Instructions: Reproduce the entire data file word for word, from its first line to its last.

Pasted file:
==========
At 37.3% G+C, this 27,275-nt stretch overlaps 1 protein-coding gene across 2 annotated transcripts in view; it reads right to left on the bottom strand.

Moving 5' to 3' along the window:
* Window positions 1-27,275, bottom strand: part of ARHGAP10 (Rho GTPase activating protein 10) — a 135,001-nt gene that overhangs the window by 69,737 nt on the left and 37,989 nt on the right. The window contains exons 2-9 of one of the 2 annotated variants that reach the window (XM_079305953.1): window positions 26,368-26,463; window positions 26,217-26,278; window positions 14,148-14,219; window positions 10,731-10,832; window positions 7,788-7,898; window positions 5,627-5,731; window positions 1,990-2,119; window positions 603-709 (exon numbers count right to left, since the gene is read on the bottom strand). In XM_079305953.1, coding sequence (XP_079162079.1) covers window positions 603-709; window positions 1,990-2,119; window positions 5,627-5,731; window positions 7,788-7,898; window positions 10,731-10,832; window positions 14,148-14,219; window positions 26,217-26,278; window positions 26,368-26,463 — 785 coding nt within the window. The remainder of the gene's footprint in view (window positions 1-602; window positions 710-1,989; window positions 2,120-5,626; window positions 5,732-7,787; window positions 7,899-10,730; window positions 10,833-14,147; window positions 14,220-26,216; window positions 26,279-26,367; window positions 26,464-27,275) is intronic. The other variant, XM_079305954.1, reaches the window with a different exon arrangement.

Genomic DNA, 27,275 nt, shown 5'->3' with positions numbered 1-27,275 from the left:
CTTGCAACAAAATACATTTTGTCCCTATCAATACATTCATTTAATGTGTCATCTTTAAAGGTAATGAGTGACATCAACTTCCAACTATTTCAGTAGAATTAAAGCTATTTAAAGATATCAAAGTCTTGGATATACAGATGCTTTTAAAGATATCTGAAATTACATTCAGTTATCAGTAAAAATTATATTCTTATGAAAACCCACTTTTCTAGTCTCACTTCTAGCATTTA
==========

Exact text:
At 37.3% G+C, this 27,275-nt stretch overlaps 1 protein-coding gene across 2 annotated transcripts in view; it reads right to left on the bottom strand.

Moving 5' to 3' along the window:
* Window positions 1-27,275, bottom strand: part of ARHGAP10 (Rho GTPase activating protein 10) — a 135,001-nt gene that overhangs the window by 69,737 nt on the left and 37,989 nt on the right. The window contains exons 2-9 of one of the 2 annotated variants that reach the window (XM_079305953.1): window positions 26,368-26,463; window positions 26,217-26,278; window positions 14,148-14,219; window positions 10,731-10,832; window positions 7,788-7,898; window positions 5,627-5,731; window positions 1,990-2,119; window positions 603-709 (exon numbers count right to left, since the gene is read on the bottom strand). In XM_079305953.1, coding sequence (XP_079162079.1) covers window positions 603-709; window positions 1,990-2,119; window positions 5,627-5,731; window positions 7,788-7,898; window positions 10,731-10,832; window positions 14,148-14,219; window positions 26,217-26,278; window positions 26,368-26,463 — 785 coding nt within the window. The remainder of the gene's footprint in view (window positions 1-602; window positions 710-1,989; window positions 2,120-5,626; window positions 5,732-7,787; window positions 7,899-10,730; window positions 10,833-14,147; window positions 14,220-26,216; window positions 26,279-26,367; window positions 26,464-27,275) is intronic. The other variant, XM_079305954.1, reaches the window with a different exon arrangement.

Genomic DNA, 27,275 nt, shown 5'->3' with positions numbered 1-27,275 from the left:
CTTGCAACAAAATACATTTTGTCCCTATCAATACATTCATTTAATGTGTCATCTTTAAAGGTAATGAGTGACATCAACTTCCAACTATTTCAGTAGAATTAAAGCTATTTAAAGATATCAAAGTCTTGGATATACAGATGCTTTTAAAGATATCTGAAATTACATTCAGTTATCAGTAAAAATTATATTCTTATGAAAACCCACTTTTCTAGTCTCACTTCTAGCATTTA